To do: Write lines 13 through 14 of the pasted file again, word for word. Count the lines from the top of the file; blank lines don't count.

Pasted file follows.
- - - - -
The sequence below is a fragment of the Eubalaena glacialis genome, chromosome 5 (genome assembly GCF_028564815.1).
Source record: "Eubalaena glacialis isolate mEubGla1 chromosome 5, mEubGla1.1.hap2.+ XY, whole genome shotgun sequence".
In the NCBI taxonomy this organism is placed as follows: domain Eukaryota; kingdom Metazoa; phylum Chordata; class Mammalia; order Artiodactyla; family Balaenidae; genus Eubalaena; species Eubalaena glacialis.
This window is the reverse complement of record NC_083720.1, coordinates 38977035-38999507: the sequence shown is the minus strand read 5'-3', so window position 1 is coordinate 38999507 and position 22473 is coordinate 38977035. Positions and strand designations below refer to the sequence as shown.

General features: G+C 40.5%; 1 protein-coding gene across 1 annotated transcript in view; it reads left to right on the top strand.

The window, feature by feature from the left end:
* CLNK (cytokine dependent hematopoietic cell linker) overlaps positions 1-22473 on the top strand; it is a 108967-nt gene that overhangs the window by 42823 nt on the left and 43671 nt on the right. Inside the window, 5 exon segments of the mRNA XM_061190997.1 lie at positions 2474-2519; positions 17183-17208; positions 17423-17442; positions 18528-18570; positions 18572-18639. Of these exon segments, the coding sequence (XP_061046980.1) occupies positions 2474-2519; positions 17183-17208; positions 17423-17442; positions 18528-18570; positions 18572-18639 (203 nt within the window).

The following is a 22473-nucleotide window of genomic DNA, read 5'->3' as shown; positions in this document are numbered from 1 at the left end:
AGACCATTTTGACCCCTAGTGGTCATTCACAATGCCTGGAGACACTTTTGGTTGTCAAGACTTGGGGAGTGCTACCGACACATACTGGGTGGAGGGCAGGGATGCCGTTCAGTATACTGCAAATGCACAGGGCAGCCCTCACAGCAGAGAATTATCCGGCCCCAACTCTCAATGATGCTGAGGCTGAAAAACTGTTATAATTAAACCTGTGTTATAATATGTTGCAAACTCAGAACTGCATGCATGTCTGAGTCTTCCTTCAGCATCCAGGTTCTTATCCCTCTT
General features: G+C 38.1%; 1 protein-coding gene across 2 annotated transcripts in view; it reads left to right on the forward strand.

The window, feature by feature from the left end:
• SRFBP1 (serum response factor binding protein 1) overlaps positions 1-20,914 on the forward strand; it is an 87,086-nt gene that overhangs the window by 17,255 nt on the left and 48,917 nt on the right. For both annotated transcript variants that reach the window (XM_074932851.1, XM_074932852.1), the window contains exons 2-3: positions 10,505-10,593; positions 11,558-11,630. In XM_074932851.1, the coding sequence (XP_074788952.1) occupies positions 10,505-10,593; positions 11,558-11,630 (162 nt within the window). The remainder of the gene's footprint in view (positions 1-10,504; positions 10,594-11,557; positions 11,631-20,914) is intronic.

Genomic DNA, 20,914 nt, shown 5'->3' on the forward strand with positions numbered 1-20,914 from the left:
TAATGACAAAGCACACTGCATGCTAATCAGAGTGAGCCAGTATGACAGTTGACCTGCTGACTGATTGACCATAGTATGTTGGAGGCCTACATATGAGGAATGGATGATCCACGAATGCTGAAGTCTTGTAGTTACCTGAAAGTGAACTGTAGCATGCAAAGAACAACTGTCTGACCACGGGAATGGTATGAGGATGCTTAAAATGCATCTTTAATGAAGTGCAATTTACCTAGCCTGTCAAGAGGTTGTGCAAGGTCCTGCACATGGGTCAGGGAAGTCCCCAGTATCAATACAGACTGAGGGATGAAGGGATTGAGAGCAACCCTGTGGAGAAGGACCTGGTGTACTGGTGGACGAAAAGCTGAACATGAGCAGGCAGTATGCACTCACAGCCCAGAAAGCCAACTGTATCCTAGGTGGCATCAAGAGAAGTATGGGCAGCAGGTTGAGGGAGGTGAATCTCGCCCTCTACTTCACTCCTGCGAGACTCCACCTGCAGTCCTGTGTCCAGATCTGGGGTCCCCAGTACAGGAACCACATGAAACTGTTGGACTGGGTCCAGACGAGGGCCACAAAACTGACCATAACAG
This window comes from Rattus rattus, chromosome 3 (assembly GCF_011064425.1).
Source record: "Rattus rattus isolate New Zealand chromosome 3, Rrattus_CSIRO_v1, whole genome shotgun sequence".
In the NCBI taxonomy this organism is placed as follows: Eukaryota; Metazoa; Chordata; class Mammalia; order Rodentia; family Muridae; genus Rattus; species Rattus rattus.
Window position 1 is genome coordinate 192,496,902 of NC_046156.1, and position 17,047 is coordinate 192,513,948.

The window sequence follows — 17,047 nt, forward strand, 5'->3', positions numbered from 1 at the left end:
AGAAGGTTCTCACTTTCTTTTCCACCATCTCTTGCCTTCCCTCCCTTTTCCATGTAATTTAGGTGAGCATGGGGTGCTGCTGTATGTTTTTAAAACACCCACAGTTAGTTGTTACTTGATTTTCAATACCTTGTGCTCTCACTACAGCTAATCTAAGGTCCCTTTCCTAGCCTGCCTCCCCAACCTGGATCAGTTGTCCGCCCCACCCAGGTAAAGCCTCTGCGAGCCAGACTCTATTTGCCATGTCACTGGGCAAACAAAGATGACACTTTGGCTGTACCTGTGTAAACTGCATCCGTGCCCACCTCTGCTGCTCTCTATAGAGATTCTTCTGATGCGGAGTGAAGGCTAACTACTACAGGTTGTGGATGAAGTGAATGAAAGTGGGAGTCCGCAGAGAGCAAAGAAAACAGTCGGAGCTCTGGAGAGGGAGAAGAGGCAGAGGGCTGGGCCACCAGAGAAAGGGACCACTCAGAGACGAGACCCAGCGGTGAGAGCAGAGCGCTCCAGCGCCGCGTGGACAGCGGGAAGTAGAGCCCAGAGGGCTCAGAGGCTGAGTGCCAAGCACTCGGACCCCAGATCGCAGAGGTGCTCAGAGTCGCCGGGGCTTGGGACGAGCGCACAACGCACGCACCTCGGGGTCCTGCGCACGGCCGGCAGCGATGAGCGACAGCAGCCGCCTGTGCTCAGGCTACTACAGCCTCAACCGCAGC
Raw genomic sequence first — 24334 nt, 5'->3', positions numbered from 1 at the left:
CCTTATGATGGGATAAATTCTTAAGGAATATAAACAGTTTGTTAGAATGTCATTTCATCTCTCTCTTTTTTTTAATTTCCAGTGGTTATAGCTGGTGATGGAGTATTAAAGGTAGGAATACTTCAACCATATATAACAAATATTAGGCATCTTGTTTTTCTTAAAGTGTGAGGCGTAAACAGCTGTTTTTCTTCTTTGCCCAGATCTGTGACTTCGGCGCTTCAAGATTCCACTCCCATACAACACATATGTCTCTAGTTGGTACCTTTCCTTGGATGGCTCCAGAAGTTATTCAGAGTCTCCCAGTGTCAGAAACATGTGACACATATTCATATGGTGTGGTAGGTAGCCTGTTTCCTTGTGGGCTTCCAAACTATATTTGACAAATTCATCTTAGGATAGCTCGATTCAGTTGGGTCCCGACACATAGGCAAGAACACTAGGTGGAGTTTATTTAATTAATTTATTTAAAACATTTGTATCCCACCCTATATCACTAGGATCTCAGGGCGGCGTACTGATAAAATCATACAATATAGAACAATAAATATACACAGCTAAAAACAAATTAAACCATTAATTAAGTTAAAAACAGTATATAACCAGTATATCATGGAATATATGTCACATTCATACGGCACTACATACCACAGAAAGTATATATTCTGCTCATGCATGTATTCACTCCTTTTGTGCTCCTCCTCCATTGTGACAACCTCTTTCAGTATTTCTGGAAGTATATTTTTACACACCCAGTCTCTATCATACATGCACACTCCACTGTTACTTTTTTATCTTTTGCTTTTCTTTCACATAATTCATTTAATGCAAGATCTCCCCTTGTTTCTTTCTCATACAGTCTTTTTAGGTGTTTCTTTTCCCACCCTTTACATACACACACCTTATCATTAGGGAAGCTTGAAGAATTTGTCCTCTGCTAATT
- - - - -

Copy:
Genomic DNA, 20,914 nt, shown 5'->3' on the forward strand with positions numbered 1-20,914 from the left:
TAATGACAAAGCACACTGCATGCTAATCAGAGTGAGCCAGTATGACAGTTGACCTGCTGACTGATTGACCATAGTATGTTGGAGGCCTACATATGAGGAATGGATGATCCACGAATGCTGAAGTCTTGTAGTTACCTGAAAGTGAACTGTAGCATGCAAAGAACAACTGTCTGACCACGGGAATGGTATGAGGATGCTTAAAATGCATCTTTAATGAAGTGCAATTTACCTAGCCTGTCAAGAGGTTGTGCAAGGTCCTGCACATGGGTCAGGGAAGTCCCCAGTATCAATACAGACTGAGGGATGAAGGGATTGAGAGCAACCCTGTGGAGAAGGACCTGGTGTACTGGTGGACGAAAAGCTGAACATGAGCAGGCAGTATGCACTCACAGCCCAGAAAGCCAACTGTATCCTAGGTGGCATCAAGAGAAGTATGGGCAGCAGGTTGAGGGAGGTGAATCTCGCCCTCTACTTCACTCCTGCGAGACTCCACCTGCAGTCCTGTGTCCAGATCTGGGGTCCCCAGTACAGGAACCACATGAAACTGTTGGACTGGGTCCAGACGAGGGCCACAAAACTGACCATAACAG